Mercury lived a notably private life, choosing not to disclose his AIDS diagnosis to the public until shortly before his passing.
Tears Dry on Their Own
Amy Winehouse’s final concert in Belgrade, Serbia, labeled as her “worst ever” performance in 2011, takes on a poignant tone in retrospect, considering her subsequent passing. Bursting onto the music scene in 2006, Winehouse was a remarkable musical talent, earning multiple awards while facing relentless media scrutiny. Struggling with alcohol and drug addiction, she tragically passed away in 2011 due to alcohol poisoning.
This photo captures one of Amy’s final moments ever captured. During her performance in Belgrade, she struggled with lyrics, halted a song midway, and exhibited peculiar behavior, provoking an angry response from the audience. Yet, observing her in this captured moment, one can sense her distress, sorrow, and isolation. Just a month later, she passed away.
Life Down Under
Steve Irwin, an extraordinary Australian zookeeper and conservationist, was deeply rooted in the world of animal care and rehabilitation from an early age. Throughout his life, he dedicated himself to working with animals. Alongside his wife Terri and children Bindi and Robert, the Irwins gained global recognition for their efforts at the Australia Zoo. This photo captures a sweet moment between Steve and a very young Bindi, alongside a tiny crocodile, showcasing their early connection with wildlife.
Tragically, Steve Irwin lost his life due to an unexpected stingray attack while filming a documentary about Australia’s Great Barrier Reef. Presently, both of his children carry on his legacy by actively participating in wildlife conservation efforts.
At times, a photo offers a window into the past, speaking directly to us in the present. This snapshot from Pittsburgh, Pennsylvania in 1959 occurred amidst the ongoing civil rights movement in the USA. While the US army had undergone desegregation in 1955, the same year witnessed the tragic killing of Emmett Till for allegedly whistling at a white woman. In this photo, these couples appear at ease in a public setting in Pittsburgh, where they seemingly felt secure. However, in other parts of America like Mississippi, the resistance against civil rights continued to escalate.
Photographer Charles ‘Teenie’ Harris, an African American, drew inspiration from his hometown of Pittsburgh for all of his work, including this photo.
We’re feeling the emotions too. This poignant photo capturing Major Terri Gurrola reuniting with her daughter Gaby gained prominence in the early stages of the Iraq War. Taken at Atlanta airport in 2007, it depicts the heartfelt moment between Gurrola, a military doctor, and her toddler. She had returned home for a brief two-week break after a seven-month assignment in Iraq, unexpectedly extended to two years of service.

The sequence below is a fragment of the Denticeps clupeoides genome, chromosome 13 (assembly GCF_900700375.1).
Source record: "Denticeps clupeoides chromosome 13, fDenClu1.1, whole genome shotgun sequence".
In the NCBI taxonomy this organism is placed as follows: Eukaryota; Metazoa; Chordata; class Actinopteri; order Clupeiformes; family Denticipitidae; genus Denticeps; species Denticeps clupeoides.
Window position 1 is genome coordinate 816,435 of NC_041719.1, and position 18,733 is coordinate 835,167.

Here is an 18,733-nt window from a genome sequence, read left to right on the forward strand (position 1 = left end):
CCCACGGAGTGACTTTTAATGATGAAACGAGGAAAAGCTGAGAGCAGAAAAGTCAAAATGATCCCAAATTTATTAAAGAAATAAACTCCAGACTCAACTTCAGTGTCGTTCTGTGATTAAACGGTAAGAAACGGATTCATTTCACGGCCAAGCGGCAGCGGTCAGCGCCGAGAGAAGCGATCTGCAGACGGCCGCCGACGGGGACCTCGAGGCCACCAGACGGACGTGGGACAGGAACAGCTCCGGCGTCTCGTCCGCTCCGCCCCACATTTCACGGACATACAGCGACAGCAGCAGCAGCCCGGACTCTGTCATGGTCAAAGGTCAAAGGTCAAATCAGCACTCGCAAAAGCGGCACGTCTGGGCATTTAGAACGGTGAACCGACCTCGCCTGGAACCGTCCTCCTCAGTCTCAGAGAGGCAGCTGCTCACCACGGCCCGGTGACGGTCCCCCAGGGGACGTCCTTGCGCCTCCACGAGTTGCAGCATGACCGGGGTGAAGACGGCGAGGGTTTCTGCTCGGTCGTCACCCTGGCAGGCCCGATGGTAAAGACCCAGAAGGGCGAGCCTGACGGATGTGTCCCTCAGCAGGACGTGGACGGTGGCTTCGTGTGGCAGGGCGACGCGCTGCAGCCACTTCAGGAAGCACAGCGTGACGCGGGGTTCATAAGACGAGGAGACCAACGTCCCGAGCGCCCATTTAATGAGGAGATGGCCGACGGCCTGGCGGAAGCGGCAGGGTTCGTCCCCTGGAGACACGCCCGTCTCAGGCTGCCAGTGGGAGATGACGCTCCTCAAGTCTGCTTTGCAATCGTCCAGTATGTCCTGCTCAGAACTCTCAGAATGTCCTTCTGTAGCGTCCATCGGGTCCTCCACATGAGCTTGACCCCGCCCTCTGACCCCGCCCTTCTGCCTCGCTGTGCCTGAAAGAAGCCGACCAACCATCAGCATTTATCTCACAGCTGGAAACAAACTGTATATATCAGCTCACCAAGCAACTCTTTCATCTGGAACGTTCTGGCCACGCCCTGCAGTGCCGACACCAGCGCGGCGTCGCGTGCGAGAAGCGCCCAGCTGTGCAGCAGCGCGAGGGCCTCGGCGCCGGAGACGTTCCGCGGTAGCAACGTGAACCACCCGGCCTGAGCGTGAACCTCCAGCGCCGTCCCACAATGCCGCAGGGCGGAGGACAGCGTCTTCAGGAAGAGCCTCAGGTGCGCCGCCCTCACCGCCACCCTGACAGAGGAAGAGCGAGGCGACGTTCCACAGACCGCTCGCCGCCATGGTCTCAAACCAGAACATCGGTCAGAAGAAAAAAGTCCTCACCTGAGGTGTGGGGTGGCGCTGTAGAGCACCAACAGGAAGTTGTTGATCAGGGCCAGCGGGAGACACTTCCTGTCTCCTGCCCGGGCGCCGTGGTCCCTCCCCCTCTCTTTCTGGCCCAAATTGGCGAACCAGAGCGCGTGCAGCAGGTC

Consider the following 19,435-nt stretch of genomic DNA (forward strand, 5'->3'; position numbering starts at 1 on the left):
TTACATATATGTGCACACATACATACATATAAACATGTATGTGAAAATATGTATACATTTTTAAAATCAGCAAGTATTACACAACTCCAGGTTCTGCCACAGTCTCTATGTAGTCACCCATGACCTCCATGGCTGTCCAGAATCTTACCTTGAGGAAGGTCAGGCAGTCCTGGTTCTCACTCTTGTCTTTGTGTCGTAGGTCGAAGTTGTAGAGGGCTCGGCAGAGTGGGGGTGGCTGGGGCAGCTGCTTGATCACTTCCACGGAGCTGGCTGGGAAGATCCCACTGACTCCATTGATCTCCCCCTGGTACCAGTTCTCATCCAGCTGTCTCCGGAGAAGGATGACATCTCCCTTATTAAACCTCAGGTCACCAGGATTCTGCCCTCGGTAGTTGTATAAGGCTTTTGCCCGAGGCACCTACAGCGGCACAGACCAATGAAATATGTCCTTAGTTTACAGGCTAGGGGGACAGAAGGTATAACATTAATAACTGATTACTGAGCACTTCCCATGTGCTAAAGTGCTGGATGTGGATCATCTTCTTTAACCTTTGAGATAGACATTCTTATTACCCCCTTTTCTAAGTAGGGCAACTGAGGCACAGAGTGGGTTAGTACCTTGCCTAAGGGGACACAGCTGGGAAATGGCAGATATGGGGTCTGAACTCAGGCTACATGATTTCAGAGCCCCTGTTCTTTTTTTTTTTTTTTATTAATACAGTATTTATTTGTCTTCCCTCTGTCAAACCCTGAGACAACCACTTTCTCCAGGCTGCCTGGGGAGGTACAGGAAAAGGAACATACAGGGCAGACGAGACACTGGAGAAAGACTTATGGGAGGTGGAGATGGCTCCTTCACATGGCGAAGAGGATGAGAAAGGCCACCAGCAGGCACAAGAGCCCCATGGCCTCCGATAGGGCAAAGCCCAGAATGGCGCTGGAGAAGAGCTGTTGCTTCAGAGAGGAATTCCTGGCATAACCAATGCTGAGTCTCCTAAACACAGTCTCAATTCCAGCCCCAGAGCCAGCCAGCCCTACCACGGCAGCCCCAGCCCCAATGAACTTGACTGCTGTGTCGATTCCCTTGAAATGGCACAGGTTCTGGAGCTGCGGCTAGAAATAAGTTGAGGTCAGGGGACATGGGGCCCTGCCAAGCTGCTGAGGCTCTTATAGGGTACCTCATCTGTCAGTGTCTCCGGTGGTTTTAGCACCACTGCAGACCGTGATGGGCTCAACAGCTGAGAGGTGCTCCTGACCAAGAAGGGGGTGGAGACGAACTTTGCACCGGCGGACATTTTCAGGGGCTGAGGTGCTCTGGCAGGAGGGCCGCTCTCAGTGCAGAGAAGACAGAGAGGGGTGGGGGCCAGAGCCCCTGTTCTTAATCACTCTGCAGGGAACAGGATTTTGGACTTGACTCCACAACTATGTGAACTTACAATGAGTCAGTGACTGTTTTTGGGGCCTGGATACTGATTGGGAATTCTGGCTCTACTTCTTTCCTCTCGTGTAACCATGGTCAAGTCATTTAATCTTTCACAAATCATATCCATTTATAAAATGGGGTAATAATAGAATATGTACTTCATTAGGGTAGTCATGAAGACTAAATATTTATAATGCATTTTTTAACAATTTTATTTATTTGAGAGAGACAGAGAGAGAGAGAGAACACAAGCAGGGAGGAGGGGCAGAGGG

“Even today, this picture still brings tears to my eyes. It encapsulates the genuine emotions experienced by military parents.” – Gurrola, 2014
What’s in a Name
David Bowie changed his name from Davy Jones to create a persona that matched his innovative and theatrical style. He embraced alter egos like Ziggy Stardust and The Thin White Duke, reveling in androgynous fashion and pushing creative boundaries.
Furthermore, there was already a pop star named Davy Jones (of the Monkees), so to sidestep any confusion or overlap, Bowie briefly considered changing his first name to Tom before ultimately settling on Bowie.
It’s a Feline Thing
In a surprising look into his private life, the typically reserved Freddie Mercury was a devoted cat lover. At one stage, the iconic musician had over ten feline companions. In a particular residence, each cat, including Tiffany, Dorothy, Delilah, Goliath, Lily, Miko, Oscar, and Romeo, had their own bedroom—a testament to how dearly he held them, treating them as cherished members of his family. While Mercury typically preferred adopting from shelters, he did have one pedigreed cat, a gift from Mary Austin.
Freddie Mercury’s longtime partner, Jim Hutton, portrayed the cats as akin to Freddie’s children. Even while touring, Freddie would call home to talk to them, name songs after them, and deeply involve them in his life.
Discovering previously unknown photos of historical events involves a blend of persistence, luck, and technology. Often tucked away in archives, personal collections, or forgotten corners, these images surface through meticulous research, chance encounters, or digitization efforts. Uncovering these visual treasures not only adds depth to our understanding of the past but also highlights the hidden narratives and untold stories woven into history’s fabric. The quest to reveal these snapshots of bygone moments continues, offering glimpses into events and perspectives that reshape our collective understanding of the world.